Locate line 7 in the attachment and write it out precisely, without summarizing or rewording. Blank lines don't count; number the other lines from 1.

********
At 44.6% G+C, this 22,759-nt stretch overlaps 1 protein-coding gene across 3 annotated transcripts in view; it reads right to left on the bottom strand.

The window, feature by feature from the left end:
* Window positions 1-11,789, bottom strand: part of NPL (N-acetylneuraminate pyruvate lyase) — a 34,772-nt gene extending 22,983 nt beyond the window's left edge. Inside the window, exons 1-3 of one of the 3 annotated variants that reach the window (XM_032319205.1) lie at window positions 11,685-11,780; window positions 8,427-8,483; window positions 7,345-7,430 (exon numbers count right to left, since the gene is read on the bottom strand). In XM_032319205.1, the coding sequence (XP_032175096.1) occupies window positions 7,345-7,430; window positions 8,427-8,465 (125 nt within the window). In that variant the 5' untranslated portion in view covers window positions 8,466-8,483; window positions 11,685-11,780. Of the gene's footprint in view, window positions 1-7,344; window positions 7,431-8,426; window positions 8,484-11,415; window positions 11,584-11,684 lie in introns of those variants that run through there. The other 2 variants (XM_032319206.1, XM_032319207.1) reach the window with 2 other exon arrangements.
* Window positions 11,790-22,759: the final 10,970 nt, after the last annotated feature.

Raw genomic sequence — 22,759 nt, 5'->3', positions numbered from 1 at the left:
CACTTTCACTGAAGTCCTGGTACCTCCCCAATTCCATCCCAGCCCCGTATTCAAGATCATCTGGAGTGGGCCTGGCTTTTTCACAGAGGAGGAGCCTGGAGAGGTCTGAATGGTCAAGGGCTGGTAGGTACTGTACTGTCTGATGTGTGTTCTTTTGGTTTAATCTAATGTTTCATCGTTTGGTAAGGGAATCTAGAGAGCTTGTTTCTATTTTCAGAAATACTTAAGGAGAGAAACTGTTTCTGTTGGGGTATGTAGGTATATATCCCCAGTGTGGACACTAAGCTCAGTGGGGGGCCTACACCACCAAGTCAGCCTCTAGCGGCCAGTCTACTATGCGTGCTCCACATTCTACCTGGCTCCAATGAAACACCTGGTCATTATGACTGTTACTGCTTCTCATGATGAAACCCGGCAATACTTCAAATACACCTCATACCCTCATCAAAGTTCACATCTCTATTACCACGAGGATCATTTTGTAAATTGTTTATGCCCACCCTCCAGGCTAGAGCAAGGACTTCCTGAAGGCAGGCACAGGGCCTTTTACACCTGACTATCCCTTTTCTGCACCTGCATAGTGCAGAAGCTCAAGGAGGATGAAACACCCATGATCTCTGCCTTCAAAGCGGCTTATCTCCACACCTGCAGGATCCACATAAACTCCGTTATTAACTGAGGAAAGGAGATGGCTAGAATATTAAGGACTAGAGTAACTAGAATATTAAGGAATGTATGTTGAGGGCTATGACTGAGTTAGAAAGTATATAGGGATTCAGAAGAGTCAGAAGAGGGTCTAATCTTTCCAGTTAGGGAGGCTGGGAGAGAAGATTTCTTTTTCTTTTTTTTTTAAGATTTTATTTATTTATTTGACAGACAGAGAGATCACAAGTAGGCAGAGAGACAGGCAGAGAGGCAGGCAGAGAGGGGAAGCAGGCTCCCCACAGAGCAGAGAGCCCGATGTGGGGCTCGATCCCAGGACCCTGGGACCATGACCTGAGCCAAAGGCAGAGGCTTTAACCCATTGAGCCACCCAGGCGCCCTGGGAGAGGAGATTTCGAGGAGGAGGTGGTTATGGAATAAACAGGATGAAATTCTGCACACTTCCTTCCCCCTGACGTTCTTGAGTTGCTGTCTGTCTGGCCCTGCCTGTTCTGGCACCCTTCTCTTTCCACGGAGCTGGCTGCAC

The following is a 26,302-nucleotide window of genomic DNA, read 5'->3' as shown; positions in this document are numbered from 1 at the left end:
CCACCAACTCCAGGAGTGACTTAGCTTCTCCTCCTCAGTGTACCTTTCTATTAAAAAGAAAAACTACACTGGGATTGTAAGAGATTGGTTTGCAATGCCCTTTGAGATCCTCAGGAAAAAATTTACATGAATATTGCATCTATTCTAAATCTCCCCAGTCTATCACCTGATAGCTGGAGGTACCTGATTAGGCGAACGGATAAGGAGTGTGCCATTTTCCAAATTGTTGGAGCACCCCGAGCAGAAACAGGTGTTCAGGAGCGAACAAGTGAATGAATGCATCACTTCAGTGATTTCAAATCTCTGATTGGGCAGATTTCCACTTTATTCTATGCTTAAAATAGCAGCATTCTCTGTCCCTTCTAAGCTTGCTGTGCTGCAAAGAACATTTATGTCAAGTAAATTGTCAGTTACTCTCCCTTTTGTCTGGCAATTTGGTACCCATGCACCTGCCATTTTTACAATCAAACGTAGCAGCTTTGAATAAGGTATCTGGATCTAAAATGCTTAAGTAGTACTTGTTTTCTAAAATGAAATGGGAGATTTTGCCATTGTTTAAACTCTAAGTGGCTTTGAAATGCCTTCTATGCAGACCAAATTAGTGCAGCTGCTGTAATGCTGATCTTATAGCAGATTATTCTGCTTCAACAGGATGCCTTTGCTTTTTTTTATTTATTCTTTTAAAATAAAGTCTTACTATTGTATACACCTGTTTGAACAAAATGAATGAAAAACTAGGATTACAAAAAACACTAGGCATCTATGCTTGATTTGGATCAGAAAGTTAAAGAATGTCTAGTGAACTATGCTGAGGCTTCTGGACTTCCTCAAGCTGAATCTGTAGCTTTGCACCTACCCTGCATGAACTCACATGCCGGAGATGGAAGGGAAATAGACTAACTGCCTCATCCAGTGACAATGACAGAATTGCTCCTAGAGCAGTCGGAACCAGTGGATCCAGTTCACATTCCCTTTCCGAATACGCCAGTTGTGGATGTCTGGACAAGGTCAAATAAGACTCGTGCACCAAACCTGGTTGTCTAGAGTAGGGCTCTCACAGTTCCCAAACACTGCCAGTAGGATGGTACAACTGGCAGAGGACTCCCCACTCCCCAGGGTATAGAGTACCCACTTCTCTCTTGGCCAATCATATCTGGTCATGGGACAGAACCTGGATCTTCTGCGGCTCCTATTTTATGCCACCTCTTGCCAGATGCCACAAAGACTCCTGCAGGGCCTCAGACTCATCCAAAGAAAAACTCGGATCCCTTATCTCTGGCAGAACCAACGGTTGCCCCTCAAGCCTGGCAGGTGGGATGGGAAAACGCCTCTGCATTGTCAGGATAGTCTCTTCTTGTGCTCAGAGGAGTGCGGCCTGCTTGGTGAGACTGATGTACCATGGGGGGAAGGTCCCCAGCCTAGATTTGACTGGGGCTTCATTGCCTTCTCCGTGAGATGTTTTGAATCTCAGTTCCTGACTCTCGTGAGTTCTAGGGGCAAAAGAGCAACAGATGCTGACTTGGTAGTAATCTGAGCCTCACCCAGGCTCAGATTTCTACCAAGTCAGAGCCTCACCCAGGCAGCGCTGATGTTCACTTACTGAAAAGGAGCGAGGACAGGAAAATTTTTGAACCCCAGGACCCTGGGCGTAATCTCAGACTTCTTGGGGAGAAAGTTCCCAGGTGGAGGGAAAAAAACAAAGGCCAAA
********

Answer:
The following is a 26,302-nucleotide window of genomic DNA, read 5'->3' as shown; positions in this document are numbered from 1 at the left end: